Books I Should Have Read

Matt Yglesias handed me the baton on the latest meme, books you should have read but haven't. And since the tag came from Matt, where better to start than with the guy he did his thesis on?

John Rawls' A Theory of Justice: I've cracked this one open a number of times. I've battled my way through part one. But, in the end, I never reach -- hell, I never even catch sight of -- the finish line. Bonus: I'm particularly ashamed whenever Jonah Goldberg goes on his "liberals need to read their philosophers" tangent. Bonus Bonus: Since I often go on a liberals have read their philosophers rejoinder and display Rawls prominently within the post, I have a secret suspicion that Jonah's no more finished his than I've finished mine. Bonus Bonus Bonus: I can joke that I'm speaking about Rawls' veil of ignorance from behind my own veil of ignorance. Awesome.

The Bible: I've read a lot of this one. Most of the Gospels, most of the Tanakh (I refuse to call it the Old Testament), but I always fail somewhere around Paul's letters. This is particularly galling as my non-political intellectual interest is religious history, so I should probably have the source document straight. Nevertheless, the Bible's tough to get through. The Gospels aren't bad (though they are redundant), but have you tried trudging through Leviticus? Staying awake through the endless genealogies? Tough stuff. (As an aside, the Koran is really much easier and more pleasant to read. So far as Holy Books go, Islam definitely had the best wordsmiths.)

Literature: This is a canon, but I'm woefully ignorant of it. Hemingway? Think I read a short story once. Faulkner? Nothing at all. Dostoevsky? Crime and Punishment is taunting me from the bookshelf. I've never read Macbeth, can't allude to King Lear, never finished anything by Joyce, and have somehow avoided cracking open John Updike. Now, I've got a few loves among the greats -- mainly Saul Bellow and John Steinbeck -- but on the whole, I'm terribly out of the loop. One day I'd love to do a Great Books project, but so long as I've got a blog to feed and current events to contextualize, I can't see where I'll get the time.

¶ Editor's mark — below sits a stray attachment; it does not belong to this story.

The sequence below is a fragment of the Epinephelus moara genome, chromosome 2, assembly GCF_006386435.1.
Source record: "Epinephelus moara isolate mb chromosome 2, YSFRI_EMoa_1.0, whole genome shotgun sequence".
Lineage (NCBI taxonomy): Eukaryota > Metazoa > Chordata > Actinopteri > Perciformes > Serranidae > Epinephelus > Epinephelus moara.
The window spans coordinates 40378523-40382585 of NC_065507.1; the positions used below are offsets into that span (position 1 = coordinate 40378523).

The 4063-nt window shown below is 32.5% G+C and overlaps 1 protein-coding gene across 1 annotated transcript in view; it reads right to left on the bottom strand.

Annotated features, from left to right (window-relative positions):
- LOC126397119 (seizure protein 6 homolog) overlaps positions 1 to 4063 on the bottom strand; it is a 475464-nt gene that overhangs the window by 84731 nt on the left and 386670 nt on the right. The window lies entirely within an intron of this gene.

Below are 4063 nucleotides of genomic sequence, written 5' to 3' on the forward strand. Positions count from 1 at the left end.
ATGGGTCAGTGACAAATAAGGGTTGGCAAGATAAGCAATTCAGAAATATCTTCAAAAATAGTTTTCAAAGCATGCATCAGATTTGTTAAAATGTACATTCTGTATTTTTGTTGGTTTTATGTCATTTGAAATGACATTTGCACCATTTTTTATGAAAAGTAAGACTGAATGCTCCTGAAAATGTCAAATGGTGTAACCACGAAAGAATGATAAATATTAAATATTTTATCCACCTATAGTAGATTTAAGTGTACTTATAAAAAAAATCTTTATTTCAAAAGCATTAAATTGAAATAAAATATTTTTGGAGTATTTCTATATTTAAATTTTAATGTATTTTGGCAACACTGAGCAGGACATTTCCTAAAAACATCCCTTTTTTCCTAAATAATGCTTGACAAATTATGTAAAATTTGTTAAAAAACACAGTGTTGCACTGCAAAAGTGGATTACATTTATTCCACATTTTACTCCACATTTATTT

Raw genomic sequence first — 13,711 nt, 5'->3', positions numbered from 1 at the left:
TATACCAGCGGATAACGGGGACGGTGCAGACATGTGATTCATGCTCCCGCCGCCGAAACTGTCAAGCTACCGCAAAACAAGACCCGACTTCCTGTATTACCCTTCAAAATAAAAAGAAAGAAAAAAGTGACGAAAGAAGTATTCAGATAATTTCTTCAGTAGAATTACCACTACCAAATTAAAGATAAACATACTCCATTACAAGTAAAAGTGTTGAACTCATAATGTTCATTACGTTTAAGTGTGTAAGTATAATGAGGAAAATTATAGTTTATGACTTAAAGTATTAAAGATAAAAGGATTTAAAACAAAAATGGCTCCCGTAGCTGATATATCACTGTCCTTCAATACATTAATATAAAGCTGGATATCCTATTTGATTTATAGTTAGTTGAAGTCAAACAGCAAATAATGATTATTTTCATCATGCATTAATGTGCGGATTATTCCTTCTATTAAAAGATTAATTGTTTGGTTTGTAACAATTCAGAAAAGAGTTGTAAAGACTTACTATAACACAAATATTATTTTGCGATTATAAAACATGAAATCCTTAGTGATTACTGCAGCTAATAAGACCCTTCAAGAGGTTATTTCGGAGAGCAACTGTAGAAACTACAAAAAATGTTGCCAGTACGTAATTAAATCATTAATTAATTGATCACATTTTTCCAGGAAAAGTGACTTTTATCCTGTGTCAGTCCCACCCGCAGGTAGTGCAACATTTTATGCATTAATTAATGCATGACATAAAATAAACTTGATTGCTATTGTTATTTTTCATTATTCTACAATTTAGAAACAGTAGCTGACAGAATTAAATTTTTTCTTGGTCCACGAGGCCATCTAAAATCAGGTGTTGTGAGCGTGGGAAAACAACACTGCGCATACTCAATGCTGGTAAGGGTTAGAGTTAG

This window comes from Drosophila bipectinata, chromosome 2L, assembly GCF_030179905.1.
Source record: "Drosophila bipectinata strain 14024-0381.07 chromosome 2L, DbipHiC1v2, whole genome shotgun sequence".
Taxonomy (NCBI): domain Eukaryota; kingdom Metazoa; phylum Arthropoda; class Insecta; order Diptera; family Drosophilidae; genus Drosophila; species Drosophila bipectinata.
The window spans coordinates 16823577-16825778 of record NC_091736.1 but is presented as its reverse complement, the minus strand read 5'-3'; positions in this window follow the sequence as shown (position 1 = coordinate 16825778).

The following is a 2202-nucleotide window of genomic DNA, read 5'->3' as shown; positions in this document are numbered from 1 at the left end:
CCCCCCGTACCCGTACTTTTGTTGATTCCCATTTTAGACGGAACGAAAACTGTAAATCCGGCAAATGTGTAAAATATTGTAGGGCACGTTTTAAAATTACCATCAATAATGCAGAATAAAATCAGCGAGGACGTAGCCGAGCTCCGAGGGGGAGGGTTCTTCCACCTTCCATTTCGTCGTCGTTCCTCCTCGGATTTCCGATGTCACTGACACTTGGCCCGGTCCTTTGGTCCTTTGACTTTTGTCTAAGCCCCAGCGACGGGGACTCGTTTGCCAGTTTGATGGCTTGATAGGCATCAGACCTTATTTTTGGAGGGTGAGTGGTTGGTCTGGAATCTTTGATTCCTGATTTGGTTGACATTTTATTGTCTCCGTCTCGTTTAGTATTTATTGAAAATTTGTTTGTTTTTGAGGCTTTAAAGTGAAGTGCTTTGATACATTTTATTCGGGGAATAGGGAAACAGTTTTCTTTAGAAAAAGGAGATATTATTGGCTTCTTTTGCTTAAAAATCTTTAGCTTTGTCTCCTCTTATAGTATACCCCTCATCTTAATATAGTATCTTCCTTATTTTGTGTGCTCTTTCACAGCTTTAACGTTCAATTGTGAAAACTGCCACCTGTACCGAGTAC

George Orwell's Collected Essays and Letters: Nick Confessore had his rules for writing hung up in the office. Paul Glastris would refer to him during editorial meetings. The Economist bases their style guide on Orwell's essay, "Politics and the English Language". Christopher Hitchens just wrote a book on him. Hendrick Hertzburg venerates him. He's the patron saint of journalism. And so, awhile back, I ordered his collected works, sat down to go through it, and got distracted two essays in. Orwell is a great writer, his reportage vibrant and organic without resorting to the rhetorical fireworks needed by today's wordsmiths. But I don't find him particularly transformative. His rules for writing are fine, but basic, and he broke them often (indeed, he warned against using the passive voice while writing in the passive voice). In the end, he's good, but I can't figure out what makes him so pressing.

Karl Marx's Anything: I like old Karl. Indeed, I just read a biography of him simply because I find the guy interesting. His critique of capitalism is pretty solid, even if his prediction of what would come next failed on (approximately) a million levels. But I can't make it through the guy's writing. Not the Communist Manifesto, not Capital, not The Collected Works...I like reading through his ideas, but only if they're rewritten by someone else.

So there's your five. They may not be the books I most wish I'd read, but they are the ones I most often find myself pretending I've read. Thank God for book reviews, lit crit, and summaries, I guess. I pass the bat to Greg from the Talent Show, Neil Sinhababu, and the off-hiatus Lindsay Beyerstein. Further, in a shameless show of favoritism, I'm adding a fourth and tagging Kate.

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